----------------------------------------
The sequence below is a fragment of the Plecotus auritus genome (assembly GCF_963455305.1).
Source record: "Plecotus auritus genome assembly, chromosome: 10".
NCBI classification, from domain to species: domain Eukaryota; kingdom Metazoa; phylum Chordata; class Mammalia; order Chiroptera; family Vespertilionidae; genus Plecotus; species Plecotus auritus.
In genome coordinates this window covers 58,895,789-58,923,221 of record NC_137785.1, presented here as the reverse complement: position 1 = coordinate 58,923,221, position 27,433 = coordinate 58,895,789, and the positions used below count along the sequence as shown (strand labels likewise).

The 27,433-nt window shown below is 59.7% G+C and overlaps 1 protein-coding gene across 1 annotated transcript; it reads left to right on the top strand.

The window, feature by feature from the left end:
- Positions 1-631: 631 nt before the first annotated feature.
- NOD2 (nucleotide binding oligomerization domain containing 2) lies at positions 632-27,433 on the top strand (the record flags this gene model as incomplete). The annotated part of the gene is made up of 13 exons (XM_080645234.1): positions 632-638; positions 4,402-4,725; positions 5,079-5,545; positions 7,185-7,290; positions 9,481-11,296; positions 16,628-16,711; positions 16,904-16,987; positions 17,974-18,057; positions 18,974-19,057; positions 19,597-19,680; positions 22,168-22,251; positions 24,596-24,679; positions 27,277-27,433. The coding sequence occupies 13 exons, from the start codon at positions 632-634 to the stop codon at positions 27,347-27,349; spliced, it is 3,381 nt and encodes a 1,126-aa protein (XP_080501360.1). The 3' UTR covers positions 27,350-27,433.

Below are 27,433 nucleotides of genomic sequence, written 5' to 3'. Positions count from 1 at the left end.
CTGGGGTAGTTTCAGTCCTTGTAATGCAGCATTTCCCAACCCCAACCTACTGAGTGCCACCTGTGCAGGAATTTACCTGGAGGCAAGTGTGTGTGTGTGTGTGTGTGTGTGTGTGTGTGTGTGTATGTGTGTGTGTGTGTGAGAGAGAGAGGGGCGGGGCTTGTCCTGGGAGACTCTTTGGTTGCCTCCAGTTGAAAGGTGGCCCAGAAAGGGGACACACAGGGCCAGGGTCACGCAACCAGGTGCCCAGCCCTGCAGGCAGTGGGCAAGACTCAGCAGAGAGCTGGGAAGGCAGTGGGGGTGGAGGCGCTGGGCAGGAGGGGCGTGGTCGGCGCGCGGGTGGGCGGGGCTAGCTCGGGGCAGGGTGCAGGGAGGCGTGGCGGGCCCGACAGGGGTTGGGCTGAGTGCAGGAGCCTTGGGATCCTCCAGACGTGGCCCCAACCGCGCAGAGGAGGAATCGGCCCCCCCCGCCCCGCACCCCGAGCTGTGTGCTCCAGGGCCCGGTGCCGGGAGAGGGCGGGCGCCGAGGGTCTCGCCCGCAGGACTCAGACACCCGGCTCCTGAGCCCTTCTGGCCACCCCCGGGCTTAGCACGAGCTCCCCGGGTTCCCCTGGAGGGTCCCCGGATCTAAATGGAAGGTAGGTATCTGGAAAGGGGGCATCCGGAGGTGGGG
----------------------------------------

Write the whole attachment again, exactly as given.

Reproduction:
The sequence below is a fragment of the Plecotus auritus genome (assembly GCF_963455305.1).
Source record: "Plecotus auritus genome assembly, chromosome: 10".
NCBI classification, from domain to species: domain Eukaryota; kingdom Metazoa; phylum Chordata; class Mammalia; order Chiroptera; family Vespertilionidae; genus Plecotus; species Plecotus auritus.
In genome coordinates this window covers 58,895,789-58,923,221 of record NC_137785.1, presented here as the reverse complement: position 1 = coordinate 58,923,221, position 27,433 = coordinate 58,895,789, and the positions used below count along the sequence as shown (strand labels likewise).

The 27,433-nt window shown below is 59.7% G+C and overlaps 1 protein-coding gene across 1 annotated transcript; it reads left to right on the top strand.

The window, feature by feature from the left end:
- Positions 1-631: 631 nt before the first annotated feature.
- NOD2 (nucleotide binding oligomerization domain containing 2) lies at positions 632-27,433 on the top strand (the record flags this gene model as incomplete). The annotated part of the gene is made up of 13 exons (XM_080645234.1): positions 632-638; positions 4,402-4,725; positions 5,079-5,545; positions 7,185-7,290; positions 9,481-11,296; positions 16,628-16,711; positions 16,904-16,987; positions 17,974-18,057; positions 18,974-19,057; positions 19,597-19,680; positions 22,168-22,251; positions 24,596-24,679; positions 27,277-27,433. The coding sequence occupies 13 exons, from the start codon at positions 632-634 to the stop codon at positions 27,347-27,349; spliced, it is 3,381 nt and encodes a 1,126-aa protein (XP_080501360.1). The 3' UTR covers positions 27,350-27,433.

Below are 27,433 nucleotides of genomic sequence, written 5' to 3'. Positions count from 1 at the left end.
CTGGGGTAGTTTCAGTCCTTGTAATGCAGCATTTCCCAACCCCAACCTACTGAGTGCCACCTGTGCAGGAATTTACCTGGAGGCAAGTGTGTGTGTGTGTGTGTGTGTGTGTGTGTGTGTGTGTATGTGTGTGTGTGTGTGAGAGAGAGAGGGGCGGGGCTTGTCCTGGGAGACTCTTTGGTTGCCTCCAGTTGAAAGGTGGCCCAGAAAGGGGACACACAGGGCCAGGGTCACGCAACCAGGTGCCCAGCCCTGCAGGCAGTGGGCAAGACTCAGCAGAGAGCTGGGAAGGCAGTGGGGGTGGAGGCGCTGGGCAGGAGGGGCGTGGTCGGCGCGCGGGTGGGCGGGGCTAGCTCGGGGCAGGGTGCAGGGAGGCGTGGCGGGCCCGACAGGGGTTGGGCTGAGTGCAGGAGCCTTGGGATCCTCCAGACGTGGCCCCAACCGCGCAGAGGAGGAATCGGCCCCCCCCGCCCCGCACCCCGAGCTGTGTGCTCCAGGGCCCGGTGCCGGGAGAGGGCGGGCGCCGAGGGTCTCGCCCGCAGGACTCAGACACCCGGCTCCTGAGCCCTTCTGGCCACCCCCGGGCTTAGCACGAGCTCCCCGGGTTCCCCTGGAGGGTCCCCGGATCTAAATGGAAGGTAGGTATCTGGAAAGGGGGCATCCGGAGGTGGGG